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I thought that the velocity going through a turbojet increased as it went through the compressor and the burner. Intuitively, if the pressure/enthalpy increases, so would the velocity, right? I came across with this image, though:

Magnitudes-Through-Turbojet

As you can see, this image says that overall velocity actually decreases at the exit of both compressor and burner.

What is the logical explanation behind this? Shouldn't the compressing/burning effect actually accelerate the flow?

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  • $\begingroup$ The law of conservation of energy dictates that the pressure and velocity of a fluid are inversely proportional. So the higher the pressure the lower the velocity and vice versa. $\endgroup$ – TomMcW Jun 13 '16 at 18:15
  • $\begingroup$ I left temperature out of that, but it still applies. Compressing air reduces its velocity, accelerating air reduces its pressure. $\endgroup$ – TomMcW Jun 13 '16 at 18:18
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    $\begingroup$ @TomMcW, there is an anomaly in the graph though. Mostly is shows the speed decreasing as the pressure increases and vice versa, but in the combustor stangely both pressure and velocity decrease, while temperature remains constant. $\endgroup$ – Jan Hudec Jun 13 '16 at 18:33
  • $\begingroup$ @JanHudec That is odd. Neither this graph, nor this one nor this one show that, so I'm wondering if the graph has an error. Dunno tho. $\endgroup$ – TomMcW Jun 13 '16 at 18:46
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    $\begingroup$ @TomMcW, well, at the exit of compressor it does decrease, because the combustor is wider than the compressor, so the velocity must decrease from conservation of mass. According to the graphs you found, the velocity increases throughout the burner (combustor), so that appears to be an error in the graph. $\endgroup$ – Jan Hudec Jun 13 '16 at 18:51
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The flow enters the compressor at approximately Mach 0.4 to 0.6 in order to ensure a high mass flow with still subsonic compressor blade speeds. Compressing the air allows to reduce flow speed, and between compressor exit and combustion chamber is a diffusor to reduce flow speed even more. Why? To ensure a high degree of combustion! The longer the reactants remain in the combustor, the better. And large combustors are heavy, so they are kept as short as possible.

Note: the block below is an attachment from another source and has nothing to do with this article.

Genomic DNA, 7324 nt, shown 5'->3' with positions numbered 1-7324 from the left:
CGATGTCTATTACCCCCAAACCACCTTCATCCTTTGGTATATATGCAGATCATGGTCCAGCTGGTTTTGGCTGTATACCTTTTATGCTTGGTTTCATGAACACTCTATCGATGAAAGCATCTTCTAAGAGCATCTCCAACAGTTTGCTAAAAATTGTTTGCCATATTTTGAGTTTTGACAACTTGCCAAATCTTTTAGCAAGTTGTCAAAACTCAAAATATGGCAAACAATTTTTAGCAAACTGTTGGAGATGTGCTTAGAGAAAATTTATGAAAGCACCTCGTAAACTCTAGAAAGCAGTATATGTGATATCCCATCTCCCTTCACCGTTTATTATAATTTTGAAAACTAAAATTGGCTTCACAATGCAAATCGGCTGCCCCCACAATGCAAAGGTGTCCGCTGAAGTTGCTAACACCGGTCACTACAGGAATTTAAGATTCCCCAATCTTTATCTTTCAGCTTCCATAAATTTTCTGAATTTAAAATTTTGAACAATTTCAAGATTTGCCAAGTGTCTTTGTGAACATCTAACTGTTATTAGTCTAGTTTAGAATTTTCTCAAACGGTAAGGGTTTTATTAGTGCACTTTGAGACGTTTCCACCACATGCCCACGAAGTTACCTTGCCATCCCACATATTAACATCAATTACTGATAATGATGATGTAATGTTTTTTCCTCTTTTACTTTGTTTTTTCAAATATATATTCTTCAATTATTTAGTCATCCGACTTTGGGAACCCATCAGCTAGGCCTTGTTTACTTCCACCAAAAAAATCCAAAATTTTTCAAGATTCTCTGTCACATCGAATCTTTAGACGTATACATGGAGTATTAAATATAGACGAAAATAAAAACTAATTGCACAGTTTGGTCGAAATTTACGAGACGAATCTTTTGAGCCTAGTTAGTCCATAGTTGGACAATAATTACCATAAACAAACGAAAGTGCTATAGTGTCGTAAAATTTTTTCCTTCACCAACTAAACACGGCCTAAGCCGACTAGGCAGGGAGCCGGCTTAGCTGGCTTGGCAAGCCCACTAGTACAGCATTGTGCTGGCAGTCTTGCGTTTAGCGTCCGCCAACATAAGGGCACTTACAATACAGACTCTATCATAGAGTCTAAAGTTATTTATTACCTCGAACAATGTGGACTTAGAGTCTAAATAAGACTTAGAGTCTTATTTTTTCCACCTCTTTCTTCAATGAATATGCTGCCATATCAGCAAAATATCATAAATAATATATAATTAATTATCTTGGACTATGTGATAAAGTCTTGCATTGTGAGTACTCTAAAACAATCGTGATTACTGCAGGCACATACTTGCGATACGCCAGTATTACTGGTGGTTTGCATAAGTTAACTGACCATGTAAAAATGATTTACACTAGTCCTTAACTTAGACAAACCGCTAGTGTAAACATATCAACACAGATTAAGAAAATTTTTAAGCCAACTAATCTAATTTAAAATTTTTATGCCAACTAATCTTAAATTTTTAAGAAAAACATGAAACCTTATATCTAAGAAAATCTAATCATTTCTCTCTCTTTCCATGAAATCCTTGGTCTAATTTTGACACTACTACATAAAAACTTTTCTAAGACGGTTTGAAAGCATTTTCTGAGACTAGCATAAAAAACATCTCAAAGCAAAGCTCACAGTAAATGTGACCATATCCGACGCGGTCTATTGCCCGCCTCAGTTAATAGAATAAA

As soon as the air heats up, it picks up speed. In that respect your graph is not quite correct (or it assumes a rapidly widening cross section through the combustor). But the general relation between pressure and speed is right: While no energy is added or removed, the sum of pressure energy and kinetic energy of the flow is constant. While both the compressor and the combustor add energy and the turbine removes it again, the nozzle is such a region of constant energy. Here the remaining pressure of the flow is converted into speed.

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This image that TomMcW posted in the comments is a much better representation of what is going on.

enter image description here

First, looking at axial velocity only is only half of the story, through the compressor and especially through the turbine the airflow can be more circumferential than axial. In fact the point of the stator vanes and turbine nozzles (turbine vanes) is to turn the airflow to give the proper angle of attack on the blades.

The velocity drops in the compressor because the flow area doesn't decrease as quickly as the air density increases, by design. This increases the efficiency of the compressor and keeps the air moving slower at the compressor exit.

The flow area increases a lot at the compressor discharge going into combustor, this is to slow the air down for better combustion and to ensure the static pressure on the outside of the liner is higher than on the inside. In the combustor, two things happen to increase the velocity, first a massive amount of heat is added, decreasing the density requiring a higher velocity and the area gets smaller, also increasing velocity, both can be calculated with the continuity equation. You also get a small amount of mass increase through the combustor from the fuel.

Now at the exit of the combustor you have the Stage 1 turbine nozzles, which accelerate the airflow to Mach 1, and generally with a very sharp circumferential angle. The air then slows and is straighten as the turbine blade extracts work. This is repeated through each stage of the turbine, although it will not achieve Mach 1 again.

Also remember Mach 1 changes throughout the engine with total temperature.

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  • $\begingroup$ Your answer was equally as good as that of @PeterKampf, thank you both for your insights! $\endgroup$ – Jose Lopez Garcia Jun 14 '16 at 18:46

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